19 November 2013
19 November 2013
The OSIRYS project will look to improve indoor environmental quality and energy efficiency by developing forest-based biocomposites and products for facades and interior partitions to be applied in retrofitting and new building construction.
Indoor air quality and emissions from building materials have been over recent decades a major challenge for scientists, industry and consumers as traditional construction materials contribute to contaminants.
OSIRYS, a four-year project, will work with new eco-innovative building materials, which are able to provide a healthier indoor environment, to develop a holistic solution to the current emissions challenges facing the construction industry.
To achieve this, the project will focus on the development of forest-based biocomposites, taking into account their different functionalities to meet the strictest requirements of the Building Code. The new materials will improve air quality by eliminating microorganisms, increasing thermal and acoustic insulation and controlling breathability of the construction systems.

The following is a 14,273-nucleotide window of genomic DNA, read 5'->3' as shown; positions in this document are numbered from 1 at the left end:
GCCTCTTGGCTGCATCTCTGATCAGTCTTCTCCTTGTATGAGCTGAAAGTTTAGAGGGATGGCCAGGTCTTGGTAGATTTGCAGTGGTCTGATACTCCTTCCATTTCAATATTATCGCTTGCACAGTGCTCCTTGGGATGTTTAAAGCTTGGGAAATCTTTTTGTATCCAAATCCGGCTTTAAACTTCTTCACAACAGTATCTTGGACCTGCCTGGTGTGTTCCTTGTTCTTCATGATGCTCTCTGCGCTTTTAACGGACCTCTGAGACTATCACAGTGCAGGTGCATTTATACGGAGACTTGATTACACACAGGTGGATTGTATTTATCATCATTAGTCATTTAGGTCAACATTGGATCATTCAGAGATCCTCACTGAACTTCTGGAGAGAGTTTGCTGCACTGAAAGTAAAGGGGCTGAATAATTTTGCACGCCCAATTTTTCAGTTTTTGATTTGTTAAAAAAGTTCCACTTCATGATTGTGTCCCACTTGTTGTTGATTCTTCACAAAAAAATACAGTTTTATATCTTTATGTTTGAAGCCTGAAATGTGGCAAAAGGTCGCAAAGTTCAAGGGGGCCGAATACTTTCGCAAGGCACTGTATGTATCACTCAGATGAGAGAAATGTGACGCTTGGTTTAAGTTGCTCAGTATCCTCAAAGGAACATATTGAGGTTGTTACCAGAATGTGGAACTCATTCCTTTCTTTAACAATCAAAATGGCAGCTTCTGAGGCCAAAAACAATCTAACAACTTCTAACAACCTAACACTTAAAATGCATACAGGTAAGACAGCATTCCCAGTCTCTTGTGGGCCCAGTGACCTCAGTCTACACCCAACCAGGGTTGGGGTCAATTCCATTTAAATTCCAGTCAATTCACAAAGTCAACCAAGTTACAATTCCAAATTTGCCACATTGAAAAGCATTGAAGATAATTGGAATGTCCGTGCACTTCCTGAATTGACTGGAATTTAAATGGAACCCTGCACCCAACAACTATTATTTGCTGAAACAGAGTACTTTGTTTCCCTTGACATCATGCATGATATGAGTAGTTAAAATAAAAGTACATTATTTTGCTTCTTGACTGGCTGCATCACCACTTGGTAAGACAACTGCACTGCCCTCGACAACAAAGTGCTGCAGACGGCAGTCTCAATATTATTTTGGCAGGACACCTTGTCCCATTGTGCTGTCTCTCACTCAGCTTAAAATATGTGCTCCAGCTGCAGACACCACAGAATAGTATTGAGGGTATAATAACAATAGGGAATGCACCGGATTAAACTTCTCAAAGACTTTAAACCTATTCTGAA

The project has now launched its own website, which will host information and news on its developments throughout its three year lifespan. Chris Hare, NetComposites Technical Manager, commented, “With the launch of the project and its associated website, we will be keeping both the consortium and other interested parties up-to-date with the latest from the OSIRYS project. We anticipate many interesting discussions between partners and the public across many platforms, and look forward to results which will benefit industry and users alike.”
The OSIRYS consortium comprises; NetComposites and Plastil from the UK, Acciona, AIMPLAS, ENAR,VISESA and Tecnalia (Project Coordinators) from Spain, Fraunhofer, SICC and Tecnaro from Germany, IVL and Malmö Townhall from Sweden, VTT from Finland, Omikron from Hungary UNStudio from the Netherlands, Bergamo Tecnologie from Poland, Collanti Concorde from Italy, and Amorim Cork Composites from Portugal.
The research leading to these results has received funding from the European Community‘s Seventh Framework Programme EeB NMP 2013-2 under grant agreement 609067.
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